Well, the first clue we have in our passage is that, in order to bring healing, Jesus took time to pray, and he did it a certain way. For a long, long time, I used to think that there was no right or wrong way to pray. But the more I think about prayer and practice prayer, the more I think that, even if it’s always better to pray than to abstain from praying, the more I think there are better ways to pray than others. And we can certainly take example on the way Jesus used to pray: He took time to be on his own with God – to meditate, to still his soul, to listen to what God had to say. How often our prayer life are anxious monologues, talking at God about what we need instead of receiving what God wants to give us! Sometimes we need to talk at God in order to release our negative feelings, and it’s all right and a good thing, and sometimes we need to talk at God about all the things we want to do or the people we care about, but let’s also take the time to listen and give time to God to give us attention, restore our strengths, and renew our energy. Let us accept to be greeted by God before we greet him, as Simon Peter’s mother in law let Jesus serve her before she could serve Jesus.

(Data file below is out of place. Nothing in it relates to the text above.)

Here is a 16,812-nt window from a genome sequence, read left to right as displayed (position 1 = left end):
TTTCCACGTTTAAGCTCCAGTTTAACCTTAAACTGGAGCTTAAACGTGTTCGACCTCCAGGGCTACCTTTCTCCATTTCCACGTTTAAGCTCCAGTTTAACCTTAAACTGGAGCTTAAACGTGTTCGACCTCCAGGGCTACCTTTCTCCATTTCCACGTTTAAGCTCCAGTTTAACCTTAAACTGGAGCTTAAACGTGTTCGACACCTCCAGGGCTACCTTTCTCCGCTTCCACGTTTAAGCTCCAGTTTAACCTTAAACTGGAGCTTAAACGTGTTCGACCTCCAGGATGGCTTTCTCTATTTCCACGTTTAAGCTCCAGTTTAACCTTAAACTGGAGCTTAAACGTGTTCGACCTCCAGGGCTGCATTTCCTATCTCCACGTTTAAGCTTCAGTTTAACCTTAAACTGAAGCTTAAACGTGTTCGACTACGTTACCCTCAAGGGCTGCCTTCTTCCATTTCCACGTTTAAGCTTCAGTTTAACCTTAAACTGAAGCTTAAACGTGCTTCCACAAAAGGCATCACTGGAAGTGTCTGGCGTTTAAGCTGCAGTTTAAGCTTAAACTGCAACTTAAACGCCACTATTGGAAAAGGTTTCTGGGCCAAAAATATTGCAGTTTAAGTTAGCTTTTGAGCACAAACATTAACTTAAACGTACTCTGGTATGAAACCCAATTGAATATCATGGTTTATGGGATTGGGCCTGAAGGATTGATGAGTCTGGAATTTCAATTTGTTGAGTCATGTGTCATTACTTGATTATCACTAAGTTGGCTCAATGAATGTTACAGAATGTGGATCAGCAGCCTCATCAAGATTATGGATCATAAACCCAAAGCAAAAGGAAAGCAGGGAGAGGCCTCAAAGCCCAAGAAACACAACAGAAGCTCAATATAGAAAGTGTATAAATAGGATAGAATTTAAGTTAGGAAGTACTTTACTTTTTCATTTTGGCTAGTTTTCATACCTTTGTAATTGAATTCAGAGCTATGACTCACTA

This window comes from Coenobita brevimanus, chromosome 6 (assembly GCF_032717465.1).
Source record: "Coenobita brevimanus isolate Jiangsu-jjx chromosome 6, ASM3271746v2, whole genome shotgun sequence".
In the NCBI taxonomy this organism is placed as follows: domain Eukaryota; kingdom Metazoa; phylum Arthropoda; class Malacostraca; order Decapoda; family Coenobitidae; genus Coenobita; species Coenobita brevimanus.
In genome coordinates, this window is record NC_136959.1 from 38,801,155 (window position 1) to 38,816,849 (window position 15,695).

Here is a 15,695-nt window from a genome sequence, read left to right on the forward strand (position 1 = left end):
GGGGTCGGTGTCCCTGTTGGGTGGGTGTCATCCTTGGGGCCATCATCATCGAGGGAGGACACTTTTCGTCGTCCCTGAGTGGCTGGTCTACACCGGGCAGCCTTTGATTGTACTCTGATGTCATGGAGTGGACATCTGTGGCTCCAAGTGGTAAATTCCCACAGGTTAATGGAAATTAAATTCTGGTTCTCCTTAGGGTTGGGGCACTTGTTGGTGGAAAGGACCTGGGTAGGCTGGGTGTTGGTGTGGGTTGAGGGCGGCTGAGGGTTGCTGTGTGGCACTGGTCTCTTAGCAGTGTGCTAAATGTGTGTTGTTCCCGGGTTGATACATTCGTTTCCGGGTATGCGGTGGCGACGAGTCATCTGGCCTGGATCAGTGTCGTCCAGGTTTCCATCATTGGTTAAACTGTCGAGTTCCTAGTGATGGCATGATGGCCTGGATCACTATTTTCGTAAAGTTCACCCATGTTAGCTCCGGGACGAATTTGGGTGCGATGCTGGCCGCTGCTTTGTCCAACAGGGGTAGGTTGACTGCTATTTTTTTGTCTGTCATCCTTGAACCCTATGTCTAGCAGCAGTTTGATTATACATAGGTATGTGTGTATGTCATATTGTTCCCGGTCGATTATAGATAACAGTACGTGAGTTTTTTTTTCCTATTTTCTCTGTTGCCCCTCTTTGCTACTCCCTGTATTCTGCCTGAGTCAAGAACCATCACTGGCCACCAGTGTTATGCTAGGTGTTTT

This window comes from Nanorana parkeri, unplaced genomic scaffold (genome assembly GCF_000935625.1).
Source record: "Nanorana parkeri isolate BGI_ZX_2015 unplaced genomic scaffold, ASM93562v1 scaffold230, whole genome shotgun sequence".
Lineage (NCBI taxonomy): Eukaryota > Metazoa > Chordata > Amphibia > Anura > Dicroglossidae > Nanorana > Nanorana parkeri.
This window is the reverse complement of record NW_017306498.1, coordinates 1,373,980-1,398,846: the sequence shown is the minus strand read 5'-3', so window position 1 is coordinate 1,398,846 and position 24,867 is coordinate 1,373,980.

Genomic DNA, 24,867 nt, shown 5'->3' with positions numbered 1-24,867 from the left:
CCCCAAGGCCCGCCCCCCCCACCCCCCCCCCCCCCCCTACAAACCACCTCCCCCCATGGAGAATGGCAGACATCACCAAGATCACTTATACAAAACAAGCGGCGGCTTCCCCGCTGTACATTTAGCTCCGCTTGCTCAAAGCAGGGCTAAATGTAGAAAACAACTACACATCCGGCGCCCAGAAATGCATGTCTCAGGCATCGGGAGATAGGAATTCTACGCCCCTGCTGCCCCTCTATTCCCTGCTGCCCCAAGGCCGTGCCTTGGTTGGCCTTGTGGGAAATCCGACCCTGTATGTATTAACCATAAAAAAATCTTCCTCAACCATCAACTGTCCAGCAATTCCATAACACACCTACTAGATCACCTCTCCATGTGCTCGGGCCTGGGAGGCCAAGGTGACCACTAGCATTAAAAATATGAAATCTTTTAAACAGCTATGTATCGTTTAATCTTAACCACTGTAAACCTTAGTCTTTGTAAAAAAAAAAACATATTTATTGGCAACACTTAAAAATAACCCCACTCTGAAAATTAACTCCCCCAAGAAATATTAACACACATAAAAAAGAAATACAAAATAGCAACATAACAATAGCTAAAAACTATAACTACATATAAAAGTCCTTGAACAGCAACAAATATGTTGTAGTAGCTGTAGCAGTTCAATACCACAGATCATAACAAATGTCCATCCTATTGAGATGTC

Second clue is that Jesus shows us that healing happens through gentle care and lifting each other up. Even when he addresses the demons and the strongholds that possess us, Jesus show care and concern for the people. When I see that, I wonder how often is it that we see the good in people before we try to “exorcise” them of all the things we don’t like in them. I wonder how often we are really concerned about lifting each other up– although it’s something we could all use in this time where a lot of us feel depressed or de-energized. Do we remind others of their gifts, of their value, of the good things they do for us or bring into the world, or is it easier to judge and to criticize or to make others feel bad about themselves? The Gospel reminds us that we cannot heal on our own. We cannot be truly healed until everyone else is healed too. As we have heard so many times in the past year: “we are all in this together”